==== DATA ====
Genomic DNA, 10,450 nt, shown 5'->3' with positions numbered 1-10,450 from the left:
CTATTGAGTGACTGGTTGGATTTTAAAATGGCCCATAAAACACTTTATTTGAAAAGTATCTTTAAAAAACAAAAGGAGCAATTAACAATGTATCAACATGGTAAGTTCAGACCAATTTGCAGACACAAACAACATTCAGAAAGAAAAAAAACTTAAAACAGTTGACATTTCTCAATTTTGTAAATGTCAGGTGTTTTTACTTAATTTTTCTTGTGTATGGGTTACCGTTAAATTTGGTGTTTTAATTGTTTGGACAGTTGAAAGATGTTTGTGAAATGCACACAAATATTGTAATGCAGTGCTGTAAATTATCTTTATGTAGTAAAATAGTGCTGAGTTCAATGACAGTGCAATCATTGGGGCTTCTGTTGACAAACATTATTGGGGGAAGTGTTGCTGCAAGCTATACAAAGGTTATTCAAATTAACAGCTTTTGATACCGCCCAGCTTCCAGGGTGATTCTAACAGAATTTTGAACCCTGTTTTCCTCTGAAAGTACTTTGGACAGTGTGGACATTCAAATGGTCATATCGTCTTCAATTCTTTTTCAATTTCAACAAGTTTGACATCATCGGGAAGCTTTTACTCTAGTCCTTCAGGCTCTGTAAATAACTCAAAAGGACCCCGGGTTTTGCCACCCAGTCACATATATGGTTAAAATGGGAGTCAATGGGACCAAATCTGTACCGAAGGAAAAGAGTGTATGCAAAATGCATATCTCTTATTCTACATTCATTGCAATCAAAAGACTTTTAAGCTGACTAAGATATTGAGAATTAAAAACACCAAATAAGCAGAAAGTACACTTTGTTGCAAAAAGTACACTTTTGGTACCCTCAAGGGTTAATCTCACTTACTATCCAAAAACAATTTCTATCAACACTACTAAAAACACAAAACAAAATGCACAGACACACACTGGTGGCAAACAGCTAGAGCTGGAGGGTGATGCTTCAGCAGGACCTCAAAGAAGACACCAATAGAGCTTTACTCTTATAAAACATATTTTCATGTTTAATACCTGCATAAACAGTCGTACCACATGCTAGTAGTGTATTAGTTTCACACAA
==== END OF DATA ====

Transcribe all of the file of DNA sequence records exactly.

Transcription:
Genomic DNA, 10,450 nt, shown 5'->3' with positions numbered 1-10,450 from the left:
CTATTGAGTGACTGGTTGGATTTTAAAATGGCCCATAAAACACTTTATTTGAAAAGTATCTTTAAAAAACAAAAGGAGCAATTAACAATGTATCAACATGGTAAGTTCAGACCAATTTGCAGACACAAACAACATTCAGAAAGAAAAAAAACTTAAAACAGTTGACATTTCTCAATTTTGTAAATGTCAGGTGTTTTTACTTAATTTTTCTTGTGTATGGGTTACCGTTAAATTTGGTGTTTTAATTGTTTGGACAGTTGAAAGATGTTTGTGAAATGCACACAAATATTGTAATGCAGTGCTGTAAATTATCTTTATGTAGTAAAATAGTGCTGAGTTCAATGACAGTGCAATCATTGGGGCTTCTGTTGACAAACATTATTGGGGGAAGTGTTGCTGCAAGCTATACAAAGGTTATTCAAATTAACAGCTTTTGATACCGCCCAGCTTCCAGGGTGATTCTAACAGAATTTTGAACCCTGTTTTCCTCTGAAAGTACTTTGGACAGTGTGGACATTCAAATGGTCATATCGTCTTCAATTCTTTTTCAATTTCAACAAGTTTGACATCATCGGGAAGCTTTTACTCTAGTCCTTCAGGCTCTGTAAATAACTCAAAAGGACCCCGGGTTTTGCCACCCAGTCACATATATGGTTAAAATGGGAGTCAATGGGACCAAATCTGTACCGAAGGAAAAGAGTGTATGCAAAATGCATATCTCTTATTCTACATTCATTGCAATCAAAAGACTTTTAAGCTGACTAAGATATTGAGAATTAAAAACACCAAATAAGCAGAAAGTACACTTTGTTGCAAAAAGTACACTTTTGGTACCCTCAAGGGTTAATCTCACTTACTATCCAAAAACAATTTCTATCAACACTACTAAAAACACAAAACAAAATGCACAGACACACACTGGTGGCAAACAGCTAGAGCTGGAGGGTGATGCTTCAGCAGGACCTCAAAGAAGACACCAATAGAGCTTTACTCTTATAAAACATATTTTCATGTTTAATACCTGCATAAACAGTCGTACCACATGCTAGTAGTGTATTAGTTTCACACAA